"Then I suggest you sign up. They are recruiting at the moment. I hope you make it through the pre-interview questionnaire at the very least."
I'm sure at least I would spell the form correctly which probably beats most of the incumbents.
Existing railway staff that are recommended get priority. (So basically it's a typical union closed shop):
Yet another reason why automation is needed to replace this model.
"I'm sure at least I would spell the form correctly which probably beats most of the incumbents."
I don't think they need to you write the form for them. I'm pretty sure they have one all ready-prepared for candidates to fill out.
As for the union arrangement, well there is an agreement that driver vacancies are offered internally first, yes. There are basically three manual labour "camps" on the Tube; stations, trains and depots. Most stations are RMT, most drivers are ASLEF and depots are a mix of RMT, Unison etc. So there's no one union that is set to gain by internal transfer priority arrangements, is there?!
So why would unions and TfL agree to recruit drivers internally first? Well, firstly stations and depots are all certified with the basic competencies mandated by law for working on the railway - track walking, evacuation, platform operations etc. That's 12 weeks worth of training and testing required there already. The re-evaluation process is much quicker than the full training, so basically it shortens the time you are paying a driver not train instead of drive. Secondly, this training process is quite arduous and the drop out rate is quite high, even higher amongst non-railway-exposed trainees. Dropouts waste money.
Secondly, it allows a staged recruitment into driving. Want to be a driver? Best bet is to get into stations or depots first. Get to know people, find out what the job is really about. It's not a bar on the general public - apply for a CS role first. 6 months in, apply to train operations.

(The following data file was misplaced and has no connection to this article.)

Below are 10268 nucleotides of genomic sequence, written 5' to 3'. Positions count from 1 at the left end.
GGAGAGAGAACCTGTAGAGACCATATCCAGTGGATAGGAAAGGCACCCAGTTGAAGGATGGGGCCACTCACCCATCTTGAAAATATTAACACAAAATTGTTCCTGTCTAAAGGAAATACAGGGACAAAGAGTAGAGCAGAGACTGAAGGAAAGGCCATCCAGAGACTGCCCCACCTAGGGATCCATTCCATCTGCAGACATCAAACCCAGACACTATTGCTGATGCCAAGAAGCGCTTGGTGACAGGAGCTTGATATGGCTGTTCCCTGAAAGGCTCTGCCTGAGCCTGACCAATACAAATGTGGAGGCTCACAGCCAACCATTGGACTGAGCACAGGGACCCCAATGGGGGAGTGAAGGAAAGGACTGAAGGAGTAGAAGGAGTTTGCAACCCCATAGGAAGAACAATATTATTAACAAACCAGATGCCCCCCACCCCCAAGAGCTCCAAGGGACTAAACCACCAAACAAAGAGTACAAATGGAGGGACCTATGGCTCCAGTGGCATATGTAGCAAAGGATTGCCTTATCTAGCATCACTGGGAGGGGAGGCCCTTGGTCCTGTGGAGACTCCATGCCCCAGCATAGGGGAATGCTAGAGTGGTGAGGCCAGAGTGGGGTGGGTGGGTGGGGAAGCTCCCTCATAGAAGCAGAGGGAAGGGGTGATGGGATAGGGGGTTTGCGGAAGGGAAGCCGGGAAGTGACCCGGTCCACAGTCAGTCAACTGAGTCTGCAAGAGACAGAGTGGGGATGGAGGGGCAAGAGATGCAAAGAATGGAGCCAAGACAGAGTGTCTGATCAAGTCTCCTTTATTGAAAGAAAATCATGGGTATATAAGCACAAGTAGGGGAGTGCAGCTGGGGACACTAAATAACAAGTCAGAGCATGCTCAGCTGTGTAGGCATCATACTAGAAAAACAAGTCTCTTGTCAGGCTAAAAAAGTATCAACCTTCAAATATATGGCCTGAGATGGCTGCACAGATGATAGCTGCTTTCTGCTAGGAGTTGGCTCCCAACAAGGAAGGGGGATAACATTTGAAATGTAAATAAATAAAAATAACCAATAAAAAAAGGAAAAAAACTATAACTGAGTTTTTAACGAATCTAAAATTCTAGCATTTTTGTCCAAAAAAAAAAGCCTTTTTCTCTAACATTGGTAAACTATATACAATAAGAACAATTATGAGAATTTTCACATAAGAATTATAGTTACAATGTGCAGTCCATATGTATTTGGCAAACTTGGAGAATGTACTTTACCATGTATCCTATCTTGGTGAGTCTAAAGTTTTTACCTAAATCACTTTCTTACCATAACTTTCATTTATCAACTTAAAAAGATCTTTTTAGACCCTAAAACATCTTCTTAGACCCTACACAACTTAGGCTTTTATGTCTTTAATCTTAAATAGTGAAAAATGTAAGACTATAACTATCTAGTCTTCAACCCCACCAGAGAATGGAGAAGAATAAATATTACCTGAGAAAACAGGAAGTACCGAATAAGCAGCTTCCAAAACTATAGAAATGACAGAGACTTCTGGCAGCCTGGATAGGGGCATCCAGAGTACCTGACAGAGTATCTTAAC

Honestly, there's no telling some people, is there?
"I don't think they need to you write the form for them. I'm pretty sure they have one all ready-prepared for candidates to fill out."
I am referring to filling out the form. As I would have thought was obvious. You are either a bit dim or some sort of pedant.
"So there's no one union that is set to gain by internal transfer priority arrangements, is there?!"
No, there are 2 that stand to gain.
"It's not a bar on the general public"
That's exactly what it is. And if you did join for six months in a menial role and dont join the union, you won't be getting a driver job.
"In the end, it doesn't matter how dumb the mistakes made by self-drive cars are. The only thing that matters is that they cause fewer accidents and injuries per mile than human drivers do."
And yet the most common faults seem to be GPS and sensor errors. The sort of things that should already be a done deal, unlike the AI components.
I wouldn't expect a train driver to understand the complexities and reach of the jobs of programmers or computer specialists or financiers etc etc etc.
It's clear that there are a vast number of people who don't drive trains that are very happy to relate their expertise on the job they don't do, loudly and forcefully. And if anyone tries to tell them different, or even point out that there may be room for ignorance in their view of it all, they'll get really defensive and irate about it.
If you refuse to listen when someone says "actually it's more complex than that..." then I really don't want that kind of know-it-all building the transport systems which will be taking myself and millions of others around the capital. Thanks, but no thanks.
"actually it's more complex than that..."
Pushing a button to drive a train really isn't any more complex than that. Yes you have to have a few weeks training to stop at red signals, know what to do in an emergency, etc, but its basically unskilled manual work.